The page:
waiting for morning by ohmonahWhen I spawned again, I learned how to build a crafting table, so I figured I could build a chest to keep my stuff safe. That worked out great, until I died (AGAIN) and couldn’t find my chest since I didn’t spawn right next to it. So, the next time, I focused on building a tiny dirt house, a crafting table, a chest, and most importantly a bed. (Noob Notes: Once you sleep in a bed, you spawn at that location! Super helpful.) Since I had that bed and house I felt pretty good about exploring the world a little more. Well, I explored and mined and got some amazing things…and then I couldn’t find my way back to my house! It’s an open-world game, so I got lost a lot. I also left my map back at the house so that was really unhelpful. I ended up dying again.

But even after I rage-quit a couple more times, I still gave it a chance and slowly but surely the game grew on me. It’s more than a simple building game as I first assumed. It’s an exercise in exploration and invention. I improved my house, now made from cobblestone instead of sand and bigger than my first. I got better at planning ahead by actually taking my map with me and putting a candle on a tall tower above my house so I could see it at night. I mined stone and made more advanced weapons and tools. Once I discovered the animals—I found horse and sat on it, and hearts appeared over its head!—I was hooked. Now I have a pen full of sheep and let me tell you, the babies are a-freaking-dorable!

in a tight spot by Stan LoiseauxAnd it’s quite a pretty game, too. When I first started, I unfairly compared it to Zelda: Breath of the Wild. I missed the sheer beauty of Zelda; the artwork is amazing and I have a soft spot for the story. When I first started playing Minecraft, I was a bit disappointed in the graphics and how…blocky the world was. (Noob Notes: The whole game is made from blocks, every single thing. Want a sword? Have some blocks lined up in a row.) But as I explored the world, I realized Minecraft has some stunning images, too—the way the moon looks, the cute sheep I mentioned earlier, the tiny square raindrops. It’s not Zelda, but it’s beautiful in its own blocky way.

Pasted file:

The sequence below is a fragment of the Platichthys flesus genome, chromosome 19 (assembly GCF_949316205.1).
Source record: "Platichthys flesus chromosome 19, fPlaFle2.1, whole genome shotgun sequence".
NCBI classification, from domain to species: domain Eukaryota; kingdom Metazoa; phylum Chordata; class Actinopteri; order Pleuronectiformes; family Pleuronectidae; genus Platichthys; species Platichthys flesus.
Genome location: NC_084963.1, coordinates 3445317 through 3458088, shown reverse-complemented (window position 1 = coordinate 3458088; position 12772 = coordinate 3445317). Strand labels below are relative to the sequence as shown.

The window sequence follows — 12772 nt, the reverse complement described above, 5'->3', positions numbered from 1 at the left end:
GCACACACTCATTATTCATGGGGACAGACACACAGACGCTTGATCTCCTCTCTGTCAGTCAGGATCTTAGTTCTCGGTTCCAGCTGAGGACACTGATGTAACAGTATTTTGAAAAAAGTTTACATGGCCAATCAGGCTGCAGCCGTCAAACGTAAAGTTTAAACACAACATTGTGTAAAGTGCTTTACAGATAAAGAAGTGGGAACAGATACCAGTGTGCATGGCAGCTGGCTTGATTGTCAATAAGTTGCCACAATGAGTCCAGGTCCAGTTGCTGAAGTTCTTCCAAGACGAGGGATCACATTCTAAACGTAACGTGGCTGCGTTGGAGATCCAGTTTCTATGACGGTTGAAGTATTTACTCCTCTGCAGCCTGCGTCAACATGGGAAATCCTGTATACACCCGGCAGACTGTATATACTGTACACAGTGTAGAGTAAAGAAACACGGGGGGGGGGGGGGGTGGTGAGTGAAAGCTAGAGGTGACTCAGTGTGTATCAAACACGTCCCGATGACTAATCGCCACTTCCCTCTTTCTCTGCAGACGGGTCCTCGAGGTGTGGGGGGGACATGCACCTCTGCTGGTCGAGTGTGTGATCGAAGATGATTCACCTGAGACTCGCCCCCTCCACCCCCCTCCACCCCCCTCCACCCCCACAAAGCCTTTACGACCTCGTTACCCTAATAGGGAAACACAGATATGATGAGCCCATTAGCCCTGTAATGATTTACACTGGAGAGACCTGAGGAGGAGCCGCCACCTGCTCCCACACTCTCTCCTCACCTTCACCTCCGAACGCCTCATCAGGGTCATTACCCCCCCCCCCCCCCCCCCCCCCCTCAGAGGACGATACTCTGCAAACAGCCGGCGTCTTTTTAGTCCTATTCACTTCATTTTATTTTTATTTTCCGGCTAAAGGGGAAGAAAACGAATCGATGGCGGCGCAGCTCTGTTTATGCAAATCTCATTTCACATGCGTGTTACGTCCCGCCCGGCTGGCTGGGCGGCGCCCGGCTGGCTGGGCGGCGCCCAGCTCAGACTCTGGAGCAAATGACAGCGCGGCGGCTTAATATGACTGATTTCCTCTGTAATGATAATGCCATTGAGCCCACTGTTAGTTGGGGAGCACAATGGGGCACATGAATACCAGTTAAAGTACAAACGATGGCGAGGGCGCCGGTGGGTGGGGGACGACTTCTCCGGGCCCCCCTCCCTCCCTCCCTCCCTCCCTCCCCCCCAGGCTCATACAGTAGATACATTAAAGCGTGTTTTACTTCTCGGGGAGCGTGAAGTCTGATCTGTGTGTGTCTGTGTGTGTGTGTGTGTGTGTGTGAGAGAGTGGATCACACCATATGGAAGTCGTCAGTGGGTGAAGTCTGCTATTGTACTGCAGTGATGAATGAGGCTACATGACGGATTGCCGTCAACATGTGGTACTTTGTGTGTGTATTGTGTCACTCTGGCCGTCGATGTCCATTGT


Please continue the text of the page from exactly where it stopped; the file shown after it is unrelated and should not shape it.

Overall, Minecraft is a good game. It’s peaceful when mining, it allows the players to be super creative, and as long as you have swords, nighttime isn’t that bad either. I can see now why so many gamers like it, and I’m glad I finally tried it out. Plus, I’ve heard there’s an ender dragon, you can create portals to other worlds, and floating cities are a thing, so I like the fantastical element to it as well. It’s a choose-your-own-adventure style of play, and I finally understand why it’s gotten so popular…exploding creepers and all. Mine on, my friends, mine on.

Title image by Unknown Artist.

Share

One Comment

  1. Games are supposed to be fun. They help pass the time. But the best games are didactic; they teach important skills.

    Endless games like Minecraft sometimes achieve both of those most needed qualities in a game, providing enjoyment while teaching the player something. From your review, it is clear that Minecraft has a learning curve with real-world lessons to learn from playing it.

    But that endlessness issue really gives me pause. I’ve played my fair share of endless games, from MUDs (Multi User Dungeon’s) in the 90’s to MMORPGs like the highly addictive CardHunter.

    Games like this are a mirror to your self. As you play them and interact with other players, you discover that the sorts of choices you make in the game are very much like the choices you make in the real world or are at least the types of choices you wish you could make in the real world.

    Having realized that games reflect my real identity, I’m not quite as interested in gaming anymore, since I’ve realized that life is its own game.

Leave a Comment